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Operating Tips On Caring For Kids - Part 3

Updated on March 20, 2011

Brochures are not the only written forms of advertising available. High school yearbooks often contain advertisements that can be less costly than newspaper or magazine ads. Newspapers frequently do special sections and offer discounted advertisement rates to related businesses. Hometown restaurants often put advertisements on the back of their menus.

Where you choose to market your center has a direct impact on the return value of the overall marketing cost. Narrow your market selection and you narrow your marketing return. Don't overlook the importance of variety. If the only place you advertise is the back of a restaurant menu, then your market base is too narrow.

Many local newspapers are eager for feel-good articles. Getting into the habit of submitting a press release whenever your program hosts family events, achieves a higher licensing standard, or celebrates a special occasion can improve your exposure in the community.

The goal of a successful marketing plan is to increase your program's long-term revenue. But what happens in the meantime? Short-term or immediate increases in your center's revenue do not necessarily have to wait for the returns from your formal marketing plan.

It may sound contradictory to suggest that your revenue can go up by increasing your staff benefits. Not all benefits are costly. Teachers that feel appreciated and recognized for their efforts are happier and more loyal to their employers. A reduction in staff turnover reduces the expensive orientation and training period necessary to maintain a quality staff. It is impossible to offer a quality program without quality staff.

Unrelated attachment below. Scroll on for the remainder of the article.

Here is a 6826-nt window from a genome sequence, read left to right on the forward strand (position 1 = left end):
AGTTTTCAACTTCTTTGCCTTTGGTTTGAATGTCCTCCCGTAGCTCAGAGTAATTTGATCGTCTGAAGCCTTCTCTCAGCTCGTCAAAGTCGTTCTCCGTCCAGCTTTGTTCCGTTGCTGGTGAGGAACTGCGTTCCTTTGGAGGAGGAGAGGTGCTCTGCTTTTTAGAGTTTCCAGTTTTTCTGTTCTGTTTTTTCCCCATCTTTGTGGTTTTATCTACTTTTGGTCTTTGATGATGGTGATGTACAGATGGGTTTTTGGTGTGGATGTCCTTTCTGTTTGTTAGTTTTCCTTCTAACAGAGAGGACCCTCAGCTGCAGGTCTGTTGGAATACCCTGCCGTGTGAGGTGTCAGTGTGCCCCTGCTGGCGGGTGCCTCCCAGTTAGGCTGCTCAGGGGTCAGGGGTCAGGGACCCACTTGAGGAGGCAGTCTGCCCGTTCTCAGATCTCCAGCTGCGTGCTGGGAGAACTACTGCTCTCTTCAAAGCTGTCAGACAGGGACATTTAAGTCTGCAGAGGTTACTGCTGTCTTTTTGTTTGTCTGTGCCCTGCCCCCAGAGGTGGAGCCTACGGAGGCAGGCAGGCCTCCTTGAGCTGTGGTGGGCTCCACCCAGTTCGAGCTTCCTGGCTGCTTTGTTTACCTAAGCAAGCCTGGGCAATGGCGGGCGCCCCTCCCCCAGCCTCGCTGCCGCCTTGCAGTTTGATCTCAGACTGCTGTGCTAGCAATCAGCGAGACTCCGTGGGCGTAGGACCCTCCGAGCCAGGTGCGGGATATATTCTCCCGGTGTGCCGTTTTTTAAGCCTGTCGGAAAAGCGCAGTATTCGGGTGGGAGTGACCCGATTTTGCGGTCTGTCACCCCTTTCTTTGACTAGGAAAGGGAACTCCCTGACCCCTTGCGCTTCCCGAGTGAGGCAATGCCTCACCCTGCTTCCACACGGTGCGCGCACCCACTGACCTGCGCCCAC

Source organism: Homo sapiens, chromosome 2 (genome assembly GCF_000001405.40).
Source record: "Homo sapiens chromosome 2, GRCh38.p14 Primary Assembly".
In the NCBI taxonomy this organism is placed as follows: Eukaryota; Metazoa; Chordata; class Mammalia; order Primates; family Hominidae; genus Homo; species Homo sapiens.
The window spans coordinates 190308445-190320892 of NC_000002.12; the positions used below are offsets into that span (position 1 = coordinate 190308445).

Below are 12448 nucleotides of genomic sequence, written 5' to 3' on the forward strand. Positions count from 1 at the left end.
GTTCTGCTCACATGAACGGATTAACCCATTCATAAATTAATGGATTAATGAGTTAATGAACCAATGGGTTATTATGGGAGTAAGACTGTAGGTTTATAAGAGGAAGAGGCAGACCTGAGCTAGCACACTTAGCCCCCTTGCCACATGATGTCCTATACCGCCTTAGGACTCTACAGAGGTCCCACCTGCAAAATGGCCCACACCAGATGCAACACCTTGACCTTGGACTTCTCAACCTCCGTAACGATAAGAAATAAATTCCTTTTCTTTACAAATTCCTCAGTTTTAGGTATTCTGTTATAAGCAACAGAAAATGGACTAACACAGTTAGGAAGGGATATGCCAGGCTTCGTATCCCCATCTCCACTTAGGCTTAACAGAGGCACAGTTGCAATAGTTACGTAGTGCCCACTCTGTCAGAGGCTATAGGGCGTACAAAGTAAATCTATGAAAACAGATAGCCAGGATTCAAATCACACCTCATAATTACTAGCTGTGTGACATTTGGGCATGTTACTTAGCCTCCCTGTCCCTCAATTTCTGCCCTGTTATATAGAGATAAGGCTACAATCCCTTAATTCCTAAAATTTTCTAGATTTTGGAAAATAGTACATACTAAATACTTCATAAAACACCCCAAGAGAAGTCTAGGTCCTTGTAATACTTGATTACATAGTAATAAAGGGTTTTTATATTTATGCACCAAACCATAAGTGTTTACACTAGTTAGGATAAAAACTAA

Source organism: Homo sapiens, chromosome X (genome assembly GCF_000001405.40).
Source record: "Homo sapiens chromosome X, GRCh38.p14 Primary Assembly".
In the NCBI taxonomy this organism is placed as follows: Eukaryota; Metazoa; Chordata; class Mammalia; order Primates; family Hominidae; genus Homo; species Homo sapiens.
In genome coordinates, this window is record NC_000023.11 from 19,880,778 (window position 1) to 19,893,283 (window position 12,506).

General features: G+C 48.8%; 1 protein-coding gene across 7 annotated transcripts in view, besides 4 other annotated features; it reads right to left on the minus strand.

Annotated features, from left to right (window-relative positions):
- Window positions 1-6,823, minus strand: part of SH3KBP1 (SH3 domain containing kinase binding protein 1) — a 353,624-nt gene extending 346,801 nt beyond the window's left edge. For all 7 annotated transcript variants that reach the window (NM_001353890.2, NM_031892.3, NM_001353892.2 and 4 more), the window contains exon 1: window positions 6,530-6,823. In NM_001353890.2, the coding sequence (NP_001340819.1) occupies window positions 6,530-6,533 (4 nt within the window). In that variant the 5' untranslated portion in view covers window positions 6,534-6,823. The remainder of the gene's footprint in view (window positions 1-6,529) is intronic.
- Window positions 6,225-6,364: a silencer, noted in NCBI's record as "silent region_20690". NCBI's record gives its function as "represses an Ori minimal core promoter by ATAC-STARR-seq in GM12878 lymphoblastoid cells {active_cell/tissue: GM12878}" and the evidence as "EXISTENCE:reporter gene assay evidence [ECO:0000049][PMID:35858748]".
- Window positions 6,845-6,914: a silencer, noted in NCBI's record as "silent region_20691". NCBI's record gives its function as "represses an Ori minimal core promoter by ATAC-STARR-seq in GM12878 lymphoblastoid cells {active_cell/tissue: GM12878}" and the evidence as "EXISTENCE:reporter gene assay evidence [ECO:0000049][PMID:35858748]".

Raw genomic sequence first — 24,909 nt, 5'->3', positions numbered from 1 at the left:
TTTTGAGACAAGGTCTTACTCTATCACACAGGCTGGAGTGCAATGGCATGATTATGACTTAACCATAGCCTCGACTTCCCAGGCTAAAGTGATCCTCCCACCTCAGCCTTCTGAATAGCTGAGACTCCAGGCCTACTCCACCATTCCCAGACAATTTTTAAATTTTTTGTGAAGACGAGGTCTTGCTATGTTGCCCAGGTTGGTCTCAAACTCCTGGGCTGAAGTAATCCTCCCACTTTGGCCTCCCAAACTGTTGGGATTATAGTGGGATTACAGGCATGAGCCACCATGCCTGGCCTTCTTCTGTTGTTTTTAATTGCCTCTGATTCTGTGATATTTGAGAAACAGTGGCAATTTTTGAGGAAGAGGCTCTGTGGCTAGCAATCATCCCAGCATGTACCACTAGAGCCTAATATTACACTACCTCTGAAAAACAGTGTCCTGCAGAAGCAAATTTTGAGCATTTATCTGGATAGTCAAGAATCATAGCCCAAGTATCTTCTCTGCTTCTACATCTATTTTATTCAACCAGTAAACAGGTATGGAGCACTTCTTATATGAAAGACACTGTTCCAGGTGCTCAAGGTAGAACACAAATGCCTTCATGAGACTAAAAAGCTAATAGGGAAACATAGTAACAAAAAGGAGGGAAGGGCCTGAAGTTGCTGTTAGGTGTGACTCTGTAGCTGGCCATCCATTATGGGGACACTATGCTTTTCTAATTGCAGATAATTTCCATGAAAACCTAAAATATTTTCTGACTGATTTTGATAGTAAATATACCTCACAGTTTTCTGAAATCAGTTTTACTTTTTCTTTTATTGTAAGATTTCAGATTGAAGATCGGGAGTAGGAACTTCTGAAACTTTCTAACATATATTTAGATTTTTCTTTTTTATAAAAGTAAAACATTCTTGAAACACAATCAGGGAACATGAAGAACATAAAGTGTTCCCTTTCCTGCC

Don't allow slots to remain empty. Those empty slots are not producing any revenue. If your program is full, start a waiting list. If it is not, consider selling those slots to area businesses. Work together to determine a fee that will hold those slots for the company's employees. Call your local Department of Social Services and inform them of your vacancies. Make sure that local information and referral programs know how many slots you have available. Provide an incentive or monetary bonus to staff or parents that refer someone to your program.

The next step to consider is your budget, and then decide if you are going to create the brochure in-house or contract the job. If you decide to do it yourself, obtain consultation from an English major or similar writing professional for all grammar and punctuation editing. It is very important that your brochure reflect the "look" or "feel" specific to your center. This contributes to giving your center a distinct reputation.

Points that aren't specific, for example, "large, open facility," should be replaced with specific descriptions, such as, "7,200 square foot facility with high ceilings." Also, when using descriptions, stay away from novels keep it short and to the point. It has to be inviting to read, and usually a lot of space makes it more attractive.

When going to the printer, remember to get referrals from people you do business with, because all printers are not the same. If you are going to print one or two colors, go to a quick copier and ask if they do printing in-house. If you're going to use more than two colors, use a commercial printer.

Continued In Operating Tips On Caring For Kids - Part 4

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